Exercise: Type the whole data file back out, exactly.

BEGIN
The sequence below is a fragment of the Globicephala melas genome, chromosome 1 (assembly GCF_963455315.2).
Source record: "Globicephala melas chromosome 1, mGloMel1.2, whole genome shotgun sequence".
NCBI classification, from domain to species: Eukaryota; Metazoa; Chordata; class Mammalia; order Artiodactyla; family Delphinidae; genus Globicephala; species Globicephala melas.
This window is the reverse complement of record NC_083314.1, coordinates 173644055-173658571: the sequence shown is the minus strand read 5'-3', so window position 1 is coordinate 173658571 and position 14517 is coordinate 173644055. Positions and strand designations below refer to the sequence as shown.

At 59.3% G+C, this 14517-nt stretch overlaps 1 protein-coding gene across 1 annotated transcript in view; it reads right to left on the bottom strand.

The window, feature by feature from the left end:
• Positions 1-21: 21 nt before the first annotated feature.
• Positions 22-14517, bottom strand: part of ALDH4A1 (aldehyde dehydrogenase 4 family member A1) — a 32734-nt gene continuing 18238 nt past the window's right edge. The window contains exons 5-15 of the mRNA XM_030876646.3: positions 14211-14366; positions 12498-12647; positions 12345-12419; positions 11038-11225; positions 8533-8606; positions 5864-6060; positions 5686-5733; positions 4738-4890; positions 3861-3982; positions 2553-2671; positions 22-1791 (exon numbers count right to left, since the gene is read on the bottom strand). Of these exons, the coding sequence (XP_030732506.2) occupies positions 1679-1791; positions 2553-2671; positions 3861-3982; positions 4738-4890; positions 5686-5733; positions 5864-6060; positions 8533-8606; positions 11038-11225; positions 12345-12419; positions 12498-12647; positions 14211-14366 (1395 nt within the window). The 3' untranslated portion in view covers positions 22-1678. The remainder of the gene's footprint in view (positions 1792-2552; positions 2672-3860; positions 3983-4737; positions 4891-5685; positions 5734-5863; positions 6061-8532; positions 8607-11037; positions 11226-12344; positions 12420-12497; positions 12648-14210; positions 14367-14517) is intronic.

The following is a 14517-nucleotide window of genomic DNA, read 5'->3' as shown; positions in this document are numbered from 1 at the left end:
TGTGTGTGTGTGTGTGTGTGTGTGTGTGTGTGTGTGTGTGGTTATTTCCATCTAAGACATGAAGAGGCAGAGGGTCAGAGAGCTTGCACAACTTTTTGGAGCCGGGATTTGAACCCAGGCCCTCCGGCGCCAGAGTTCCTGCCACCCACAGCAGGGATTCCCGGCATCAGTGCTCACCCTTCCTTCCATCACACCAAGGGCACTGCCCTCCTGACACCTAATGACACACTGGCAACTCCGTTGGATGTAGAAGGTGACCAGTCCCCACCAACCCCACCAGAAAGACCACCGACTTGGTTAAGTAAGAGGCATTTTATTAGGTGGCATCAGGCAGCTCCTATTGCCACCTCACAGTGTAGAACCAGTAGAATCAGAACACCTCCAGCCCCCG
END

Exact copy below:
The sequence below is a fragment of the Globicephala melas genome, chromosome 1 (assembly GCF_963455315.2).
Source record: "Globicephala melas chromosome 1, mGloMel1.2, whole genome shotgun sequence".
NCBI classification, from domain to species: Eukaryota; Metazoa; Chordata; class Mammalia; order Artiodactyla; family Delphinidae; genus Globicephala; species Globicephala melas.
This window is the reverse complement of record NC_083314.1, coordinates 173644055-173658571: the sequence shown is the minus strand read 5'-3', so window position 1 is coordinate 173658571 and position 14517 is coordinate 173644055. Positions and strand designations below refer to the sequence as shown.

At 59.3% G+C, this 14517-nt stretch overlaps 1 protein-coding gene across 1 annotated transcript in view; it reads right to left on the bottom strand.

The window, feature by feature from the left end:
• Positions 1-21: 21 nt before the first annotated feature.
• Positions 22-14517, bottom strand: part of ALDH4A1 (aldehyde dehydrogenase 4 family member A1) — a 32734-nt gene continuing 18238 nt past the window's right edge. The window contains exons 5-15 of the mRNA XM_030876646.3: positions 14211-14366; positions 12498-12647; positions 12345-12419; positions 11038-11225; positions 8533-8606; positions 5864-6060; positions 5686-5733; positions 4738-4890; positions 3861-3982; positions 2553-2671; positions 22-1791 (exon numbers count right to left, since the gene is read on the bottom strand). Of these exons, the coding sequence (XP_030732506.2) occupies positions 1679-1791; positions 2553-2671; positions 3861-3982; positions 4738-4890; positions 5686-5733; positions 5864-6060; positions 8533-8606; positions 11038-11225; positions 12345-12419; positions 12498-12647; positions 14211-14366 (1395 nt within the window). The 3' untranslated portion in view covers positions 22-1678. The remainder of the gene's footprint in view (positions 1792-2552; positions 2672-3860; positions 3983-4737; positions 4891-5685; positions 5734-5863; positions 6061-8532; positions 8607-11037; positions 11226-12344; positions 12420-12497; positions 12648-14210; positions 14367-14517) is intronic.

The following is a 14517-nucleotide window of genomic DNA, read 5'->3' as shown; positions in this document are numbered from 1 at the left end:
TGTGTGTGTGTGTGTGTGTGTGTGTGTGTGTGTGTGTGTGGTTATTTCCATCTAAGACATGAAGAGGCAGAGGGTCAGAGAGCTTGCACAACTTTTTGGAGCCGGGATTTGAACCCAGGCCCTCCGGCGCCAGAGTTCCTGCCACCCACAGCAGGGATTCCCGGCATCAGTGCTCACCCTTCCTTCCATCACACCAAGGGCACTGCCCTCCTGACACCTAATGACACACTGGCAACTCCGTTGGATGTAGAAGGTGACCAGTCCCCACCAACCCCACCAGAAAGACCACCGACTTGGTTAAGTAAGAGGCATTTTATTAGGTGGCATCAGGCAGCTCCTATTGCCACCTCACAGTGTAGAACCAGTAGAATCAGAACACCTCCAGCCCCCG